Vertical Gardens – The Answer To Urban Farming and Food Security

When I was growing up in the UK many years ago, ‘vertical gardens’ wasn’t even a keyword as Google didn’t exist! However, I was lucky enough to live in a small village and to spend many happy hours with my grandfather discovering the wonders of his veggie garden, watching insects skate around on top of the water barrel and eagerly exhuming new potatoes as they mooned their milky white bums up through the black soil. To my way of thinking, my city dwelling friends missed out (I know- I dipped out on fun city stuff too) a few lucky ones had parents who stoically worked an allotment several miles away from their terraced houses but most of the others had to settle for supermarket veggies that struggled to stay fresh in the fridge. My friends were blissfully unaware of what they were missing by not ‘growing stuff in dirt’ and slobbering over those delicious, buttered ‘spuds’. Does this matter? I think it matters a lot – on so many levels.

The world is undergoing the largest wave of urban growth in history – It is estimated that by 2030, 60% of the world’s population will be living in cities – this will have a huge impact on our lifestyles – on the space to grow food, on food security and food miles, on our sense of well-being¹, on our social activities, and the air we breathe will be more polluted than it is already. City temperatures will be several degrees higher due to the urban heat island effect. Sydney’s urban temperature may rise by up to 3.7C by 2050². Apartment blocks and shopping malls will swallow us up and our ‘fresh’ food will be worn out by the time it reaches our plates. Maybe we’ll end up with Food Pills after all and soil – what was that used for?

Vertical gardens, installed for use as urban farms, can play a vital rescue role by maximizing unused, vertical real estate (walls and rooftops) and by establishing urban farms on our doorstep, we can support fresh food production and combat pollution of our cities. Plants have an amazing capacity to clean our air. Fresh produce, from as many vertical gardens and roof gardens as is viable, will improve our health while soothing us with their lush aesthetic beauty. The benefits of organically grown produce, picked from your vertical garden minutes before it lands on your plate gets the gold award for both taste and nutrition. Did I mention that children eat what they grow? Do we need to address childhood obesity? Oh and don’t forget that ‘messing about in real dirt’ bonus. ‘Nuff said.’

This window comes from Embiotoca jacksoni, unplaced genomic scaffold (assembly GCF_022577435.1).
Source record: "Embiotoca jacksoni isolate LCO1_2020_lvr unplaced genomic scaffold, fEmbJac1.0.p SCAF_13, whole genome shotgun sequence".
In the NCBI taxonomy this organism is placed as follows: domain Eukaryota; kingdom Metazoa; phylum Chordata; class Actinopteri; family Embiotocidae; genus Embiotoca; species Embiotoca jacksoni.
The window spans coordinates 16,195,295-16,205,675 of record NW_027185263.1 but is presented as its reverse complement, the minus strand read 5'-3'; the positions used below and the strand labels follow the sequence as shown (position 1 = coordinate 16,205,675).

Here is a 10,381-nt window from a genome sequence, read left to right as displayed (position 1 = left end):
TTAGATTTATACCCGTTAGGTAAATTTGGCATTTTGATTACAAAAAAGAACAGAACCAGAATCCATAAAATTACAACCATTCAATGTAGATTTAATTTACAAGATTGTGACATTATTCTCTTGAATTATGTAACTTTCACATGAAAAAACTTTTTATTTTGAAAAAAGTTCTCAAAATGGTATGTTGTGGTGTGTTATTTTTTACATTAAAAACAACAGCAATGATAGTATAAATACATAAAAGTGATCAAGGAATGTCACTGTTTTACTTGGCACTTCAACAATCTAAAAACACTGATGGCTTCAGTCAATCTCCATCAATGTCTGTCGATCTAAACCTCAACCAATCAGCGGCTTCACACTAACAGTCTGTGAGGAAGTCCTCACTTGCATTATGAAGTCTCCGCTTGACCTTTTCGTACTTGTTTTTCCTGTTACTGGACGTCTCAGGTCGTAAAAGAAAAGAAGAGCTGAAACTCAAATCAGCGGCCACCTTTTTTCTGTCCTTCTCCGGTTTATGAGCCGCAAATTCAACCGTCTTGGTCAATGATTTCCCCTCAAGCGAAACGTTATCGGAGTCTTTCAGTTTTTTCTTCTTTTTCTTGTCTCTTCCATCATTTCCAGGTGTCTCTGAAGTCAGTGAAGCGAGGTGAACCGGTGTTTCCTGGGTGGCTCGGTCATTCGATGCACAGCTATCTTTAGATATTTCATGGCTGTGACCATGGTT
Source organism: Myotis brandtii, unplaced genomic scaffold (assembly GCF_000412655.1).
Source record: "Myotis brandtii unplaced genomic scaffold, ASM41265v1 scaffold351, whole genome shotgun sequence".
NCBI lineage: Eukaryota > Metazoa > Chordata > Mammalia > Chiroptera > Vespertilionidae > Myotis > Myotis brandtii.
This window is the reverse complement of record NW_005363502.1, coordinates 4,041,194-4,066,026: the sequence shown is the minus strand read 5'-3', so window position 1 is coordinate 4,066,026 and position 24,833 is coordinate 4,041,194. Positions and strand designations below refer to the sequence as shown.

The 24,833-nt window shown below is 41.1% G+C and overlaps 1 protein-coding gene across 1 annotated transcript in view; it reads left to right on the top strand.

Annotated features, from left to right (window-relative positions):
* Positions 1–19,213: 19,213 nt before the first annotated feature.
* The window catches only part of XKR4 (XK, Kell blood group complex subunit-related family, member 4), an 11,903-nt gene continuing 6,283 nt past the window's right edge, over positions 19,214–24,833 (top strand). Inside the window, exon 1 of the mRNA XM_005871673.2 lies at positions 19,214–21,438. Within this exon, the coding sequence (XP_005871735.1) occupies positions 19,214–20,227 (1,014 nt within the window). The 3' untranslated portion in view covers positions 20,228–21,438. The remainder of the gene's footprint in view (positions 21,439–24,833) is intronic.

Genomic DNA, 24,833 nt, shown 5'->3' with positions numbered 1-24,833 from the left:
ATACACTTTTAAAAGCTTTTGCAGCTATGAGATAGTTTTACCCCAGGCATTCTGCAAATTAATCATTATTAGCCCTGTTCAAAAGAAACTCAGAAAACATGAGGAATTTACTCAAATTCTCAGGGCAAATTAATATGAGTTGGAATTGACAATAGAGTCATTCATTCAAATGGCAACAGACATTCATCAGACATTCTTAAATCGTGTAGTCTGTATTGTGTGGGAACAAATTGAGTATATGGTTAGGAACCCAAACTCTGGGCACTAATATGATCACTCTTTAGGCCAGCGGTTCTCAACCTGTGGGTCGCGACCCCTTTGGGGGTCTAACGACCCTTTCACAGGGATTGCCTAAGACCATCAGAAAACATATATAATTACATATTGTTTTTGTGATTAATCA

It doesn’t matter who you are, there’s a vertical garden system that you can use for urban farming. One particular steel vertical garden system is strong enough to hold large volumes of soil and thus provide large, dig – in beds in which vegetables and herbs thrive. Water does not evaporate as quickly from large pockets of potting media as it does from small pockets so water consumption is lowered. Extreme temperature swings are reduced in vertical gardens that hold large amounts of soil, lessening root ‘shock’. If city dwellers started to grow more produce with vertical gardens, food miles would be reduced, food security would be assured and restaurants and cafes could delight their diners by tapping into a seasonal supply of fresh food right before their eyes! Urban foodie, Sally, in apt. 403, the Primary School on the corner, the tiny courtyard at the back of Pete’s restaurant or the Aged Care chef desperately trying to feed his residents on $9 a day – all these people have a range of vertical garden systems from which they can choose to produce an abundant harvest – many come in DIY kits. Food prices will keep rising if we don’t pay attention to growing UP in our cities.

The use of vertical gardens for urban farming can involve a whole community AND save money – and I’m not talking about grand scale projects on the roof of a car manufacturing plant. An official audit of a project³ which involved bringing gardening joy back to just 46 older people in a single borough in south London, has concluded that it could have saved the taxpayer as much as £500,000 ($1,042,318) a year in just one area. The potential savings were calculated using standard estimates of the cost of NHS care for reduced medications, visits to doctors, A & E and decreased number of hospital admissions as well as fewer visits from health and social workers.

I believe that the installation of vertical gardens need to be supported on every scale, in shopping malls, on rooftops, on balconies, in courtyards, Aged Care facilities, hospitals, restaurants, schools and even in public city spaces. With a little smart planning, an option to participate in community urban farming will see young and old benefit from a life enhancing activity that yields a luscious harvest that is literally ‘off the wall.’

¹Studies by Kellert, Heewagen & Mador 2003)

²ARC Centre of Excellence for Climate System Science, Dr Daniel Argueso

³ “Garden Partners” project in Wandsworth – run in 2009 by Age UK, Sarah Jackson and funded by the local NHS trust

Healthy Urban Kitchen Review – Healthy Eating Guide

Are you looking for more information about this healthy eating guide called Healthy Urban Kitchen Cookbook? I went ahead to read about it straight after it was first released, and now I am glad that I have achieved good fat loss results by following the methods inside. This cookbook teaches you a lot of stuff about making your own types of healthy foods to consume for faster fat loss.

1. What I Have Learned from the Healthy Urban Kitchen Cookbook